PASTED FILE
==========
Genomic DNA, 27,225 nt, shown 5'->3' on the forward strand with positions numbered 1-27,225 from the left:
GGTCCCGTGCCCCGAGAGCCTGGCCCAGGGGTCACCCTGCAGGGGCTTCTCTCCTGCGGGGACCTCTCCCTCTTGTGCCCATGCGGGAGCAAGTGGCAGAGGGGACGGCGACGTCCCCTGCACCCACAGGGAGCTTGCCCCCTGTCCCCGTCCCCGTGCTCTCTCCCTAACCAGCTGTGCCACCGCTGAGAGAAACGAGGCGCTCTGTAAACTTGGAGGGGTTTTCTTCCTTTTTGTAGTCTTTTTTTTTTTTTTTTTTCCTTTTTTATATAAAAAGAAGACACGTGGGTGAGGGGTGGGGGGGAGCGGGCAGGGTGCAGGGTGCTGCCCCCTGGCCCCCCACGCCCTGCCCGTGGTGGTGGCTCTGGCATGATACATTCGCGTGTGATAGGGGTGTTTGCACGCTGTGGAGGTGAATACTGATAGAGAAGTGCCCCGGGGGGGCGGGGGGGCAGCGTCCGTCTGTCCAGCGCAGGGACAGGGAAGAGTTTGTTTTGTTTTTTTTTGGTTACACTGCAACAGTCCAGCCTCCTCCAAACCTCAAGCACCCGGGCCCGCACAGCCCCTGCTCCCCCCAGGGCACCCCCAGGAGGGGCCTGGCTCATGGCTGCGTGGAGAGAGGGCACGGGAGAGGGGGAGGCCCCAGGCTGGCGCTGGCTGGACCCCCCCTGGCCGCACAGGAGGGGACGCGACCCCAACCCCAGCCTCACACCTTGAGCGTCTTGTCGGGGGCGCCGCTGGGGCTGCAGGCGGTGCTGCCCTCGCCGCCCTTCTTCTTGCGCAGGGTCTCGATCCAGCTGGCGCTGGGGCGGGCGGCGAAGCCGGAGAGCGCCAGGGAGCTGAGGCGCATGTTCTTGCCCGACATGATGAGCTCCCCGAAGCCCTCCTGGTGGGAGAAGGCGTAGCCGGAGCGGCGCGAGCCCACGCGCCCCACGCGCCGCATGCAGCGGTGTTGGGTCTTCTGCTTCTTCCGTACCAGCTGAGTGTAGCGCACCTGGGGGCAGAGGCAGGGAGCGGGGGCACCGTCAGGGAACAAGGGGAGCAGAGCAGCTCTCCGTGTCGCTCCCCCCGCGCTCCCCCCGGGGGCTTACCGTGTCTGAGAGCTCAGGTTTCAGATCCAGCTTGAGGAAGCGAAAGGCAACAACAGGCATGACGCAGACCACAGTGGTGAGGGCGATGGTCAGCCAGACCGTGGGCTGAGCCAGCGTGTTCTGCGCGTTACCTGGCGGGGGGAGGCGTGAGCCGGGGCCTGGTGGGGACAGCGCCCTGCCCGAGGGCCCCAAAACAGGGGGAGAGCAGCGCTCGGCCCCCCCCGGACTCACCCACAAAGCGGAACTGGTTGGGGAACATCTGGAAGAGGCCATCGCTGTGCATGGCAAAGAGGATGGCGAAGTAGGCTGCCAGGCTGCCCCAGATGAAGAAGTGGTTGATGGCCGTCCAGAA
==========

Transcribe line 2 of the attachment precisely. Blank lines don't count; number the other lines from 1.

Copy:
GGTCCCGTGCCCCGAGAGCCTGGCCCAGGGGTCACCCTGCAGGGGCTTCTCTCCTGCGGGGACCTCTCCCTCTTGTGCCCATGCGGGAGCAAGTGGCAGAGGGGACGGCGACGTCCCCTGCACCCACAGGGAGCTTGCCCCCTGTCCCCGTCCCCGTGCTCTCTCCCTAACCAGCTGTGCCACCGCTGAGAGAAACGAGGCGCTCTGTAAACTTGGAGGGGTTTTCTTCCTTTTTGTAGTCTTTTTTTTTTTTTTTTTTCCTTTTTTATATAAAAAGAAGACACGTGGGTGAGGGGTGGGGGGGAGCGGGCAGGGTGCAGGGTGCTGCCCCCTGGCCCCCCACGCCCTGCCCGTGGTGGTGGCTCTGGCATGATACATTCGCGTGTGATAGGGGTGTTTGCACGCTGTGGAGGTGAATACTGATAGAGAAGTGCCCCGGGGGGGCGGGGGGGCAGCGTCCGTCTGTCCAGCGCAGGGACAGGGAAGAGTTTGTTTTGTTTTTTTTTGGTTACACTGCAACAGTCCAGCCTCCTCCAAACCTCAAGCACCCGGGCCCGCACAGCCCCTGCTCCCCCCAGGGCACCCCCAGGAGGGGCCTGGCTCATGGCTGCGTGGAGAGAGGGCACGGGAGAGGGGGAGGCCCCAGGCTGGCGCTGGCTGGACCCCCCCTGGCCGCACAGGAGGGGACGCGACCCCAACCCCAGCCTCACACCTTGAGCGTCTTGTCGGGGGCGCCGCTGGGGCTGCAGGCGGTGCTGCCCTCGCCGCCCTTCTTCTTGCGCAGGGTCTCGATCCAGCTGGCGCTGGGGCGGGCGGCGAAGCCGGAGAGCGCCAGGGAGCTGAGGCGCATGTTCTTGCCCGACATGATGAGCTCCCCGAAGCCCTCCTGGTGGGAGAAGGCGTAGCCGGAGCGGCGCGAGCCCACGCGCCCCACGCGCCGCATGCAGCGGTGTTGGGTCTTCTGCTTCTTCCGTACCAGCTGAGTGTAGCGCACCTGGGGGCAGAGGCAGGGAGCGGGGGCACCGTCAGGGAACAAGGGGAGCAGAGCAGCTCTCCGTGTCGCTCCCCCCGCGCTCCCCCCGGGGGCTTACCGTGTCTGAGAGCTCAGGTTTCAGATCCAGCTTGAGGAAGCGAAAGGCAACAACAGGCATGACGCAGACCACAGTGGTGAGGGCGATGGTCAGCCAGACCGTGGGCTGAGCCAGCGTGTTCTGCGCGTTACCTGGCGGGGGGAGGCGTGAGCCGGGGCCTGGTGGGGACAGCGCCCTGCCCGAGGGCCCCAAAACAGGGGGAGAGCAGCGCTCGGCCCCCCCCGGACTCACCCACAAAGCGGAACTGGTTGGGGAACATCTGGAAGAGGCCATCGCTGTGCATGGCAAAGAGGATGGCGAAGTAGGCTGCCAGGCTGCCCCAGATGAAGAAGTGGTTGATGGCCGTCCAGAA